Stages of Transitional Cell Cancer of the Renal Pelvis and Ureter
After transitional cell cancer of the renal pelvis and ureter has been diagnosed, tests are done to find out if cancer cells have spread within the renal pelvis and ureter or to other parts of the body.
The process used to find out if cancer has spread within the renal pelvis and ureter or to other parts of the body is called staging. The information gathered from the staging process determines the stage of the disease. It is important to know the stage in order to plan treatment. The following tests and procedures may be used in the staging process:
- Intravenous pyelogram (IVP): A series of x-rays of the kidneys, ureters, and bladder to find out if cancer has spread within these organs. A contrast dye is injected into a vein. As the contrast dye moves through the kidneys, ureters, and bladder, x-rays are taken to see if there are any blockages.
- CT scan (CAT scan): A procedure that makes a series of detailed pictures of areas inside the body, taken from different angles. The pictures are made by a computer linked to an x-ray machine. A dye may be injected into a vein or swallowed to help the organs or tissues show up more clearly. This procedure is also called computed tomography, computerized tomography, or computerized axial tomography.
- Ultrasound: A procedure in which high-energy sound waves (ultrasound) are bounced off internal tissues or organs and make echoes. The echoes form a picture of body tissues called a sonogram.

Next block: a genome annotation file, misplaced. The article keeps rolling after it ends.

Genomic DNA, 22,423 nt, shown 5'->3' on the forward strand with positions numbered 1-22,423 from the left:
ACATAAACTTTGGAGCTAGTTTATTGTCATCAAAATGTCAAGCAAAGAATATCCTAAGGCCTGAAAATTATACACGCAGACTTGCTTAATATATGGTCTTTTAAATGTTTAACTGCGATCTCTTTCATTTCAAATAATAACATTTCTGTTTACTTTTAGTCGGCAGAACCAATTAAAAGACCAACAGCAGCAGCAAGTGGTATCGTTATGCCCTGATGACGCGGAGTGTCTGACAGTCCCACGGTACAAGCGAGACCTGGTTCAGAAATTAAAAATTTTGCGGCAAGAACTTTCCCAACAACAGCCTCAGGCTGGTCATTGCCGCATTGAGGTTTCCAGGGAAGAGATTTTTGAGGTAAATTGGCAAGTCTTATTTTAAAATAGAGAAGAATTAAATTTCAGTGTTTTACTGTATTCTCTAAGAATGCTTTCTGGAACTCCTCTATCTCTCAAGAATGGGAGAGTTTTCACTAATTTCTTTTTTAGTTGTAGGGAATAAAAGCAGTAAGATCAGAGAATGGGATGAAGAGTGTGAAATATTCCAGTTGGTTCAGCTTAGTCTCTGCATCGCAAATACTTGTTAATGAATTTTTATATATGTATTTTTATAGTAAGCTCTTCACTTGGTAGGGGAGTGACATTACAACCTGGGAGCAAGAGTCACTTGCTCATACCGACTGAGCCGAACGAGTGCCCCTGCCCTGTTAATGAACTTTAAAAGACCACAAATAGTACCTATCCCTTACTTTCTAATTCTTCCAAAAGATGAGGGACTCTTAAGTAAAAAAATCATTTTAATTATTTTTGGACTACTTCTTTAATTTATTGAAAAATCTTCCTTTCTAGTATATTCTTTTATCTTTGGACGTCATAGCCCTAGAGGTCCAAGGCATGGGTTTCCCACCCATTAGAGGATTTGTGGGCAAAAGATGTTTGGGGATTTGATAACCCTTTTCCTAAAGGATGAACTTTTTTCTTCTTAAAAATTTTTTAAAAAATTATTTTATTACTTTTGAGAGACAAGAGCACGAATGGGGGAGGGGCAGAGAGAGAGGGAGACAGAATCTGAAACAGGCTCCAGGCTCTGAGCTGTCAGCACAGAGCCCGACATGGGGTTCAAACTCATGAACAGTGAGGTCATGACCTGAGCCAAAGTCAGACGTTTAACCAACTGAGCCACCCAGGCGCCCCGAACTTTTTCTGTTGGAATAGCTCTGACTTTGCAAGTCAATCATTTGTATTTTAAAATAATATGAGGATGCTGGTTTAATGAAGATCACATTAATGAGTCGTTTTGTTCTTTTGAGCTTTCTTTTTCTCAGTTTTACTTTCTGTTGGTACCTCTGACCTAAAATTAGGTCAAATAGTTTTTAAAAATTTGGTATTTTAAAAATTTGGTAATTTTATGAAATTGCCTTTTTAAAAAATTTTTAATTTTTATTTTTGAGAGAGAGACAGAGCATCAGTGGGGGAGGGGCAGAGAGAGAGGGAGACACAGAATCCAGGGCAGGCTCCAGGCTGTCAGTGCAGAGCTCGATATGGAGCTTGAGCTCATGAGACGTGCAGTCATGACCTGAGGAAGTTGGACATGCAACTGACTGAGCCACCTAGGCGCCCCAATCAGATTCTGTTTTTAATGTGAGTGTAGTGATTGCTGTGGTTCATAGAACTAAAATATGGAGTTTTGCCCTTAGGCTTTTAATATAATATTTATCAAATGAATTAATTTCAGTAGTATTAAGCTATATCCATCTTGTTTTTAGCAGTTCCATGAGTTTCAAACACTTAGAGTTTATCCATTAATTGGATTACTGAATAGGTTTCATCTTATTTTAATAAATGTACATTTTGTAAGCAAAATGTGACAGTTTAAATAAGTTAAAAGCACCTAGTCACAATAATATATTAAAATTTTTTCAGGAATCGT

- Ureteroscopy: A procedure to look inside the ureter and renal pelvis to check for abnormal areas. A ureteroscope is a thin, tube-like instrument with a light and a lens for viewing. The ureteroscope is inserted through the urethra into the bladder, ureter, and renal pelvis. A tool may be inserted through the ureteroscope to take tissue samples to be checked under a microscope for signs of disease.
Ureteroscopy. A ureteroscope (a thin, tube-like instrument with a light and a lens for viewing) is inserted through the urethra into the ureter. The doctor looks at an image of the inside of the ureter on a computer monitor.
- Surgery: Tissues removed during surgery to treat the transitional cell cancer will be examined by a pathologist.
There are three ways that cancer spreads in the body.
The three ways that cancer spreads in the body are:
- Through tissue. Cancer invades the surrounding normal tissue.
- Through the lymph system. Cancer invades the lymph system and travels through the lymph vessels to other places in the body.
- Through the blood. Cancer invades the veins and capillaries and travels through the blood to other places in the body.
When cancer cells break away from the primary (original) tumor and travel through the lymph or blood to other places in the body, another (secondary) tumor may form. This process is called metastasis. The secondary (metastatic) tumor is the same type of cancer as the primary tumor. For example, if breast cancer spreads to the bones, the cancer cells in the bones are actually breast cancer cells. The disease is metastatic breast cancer, not bone cancer.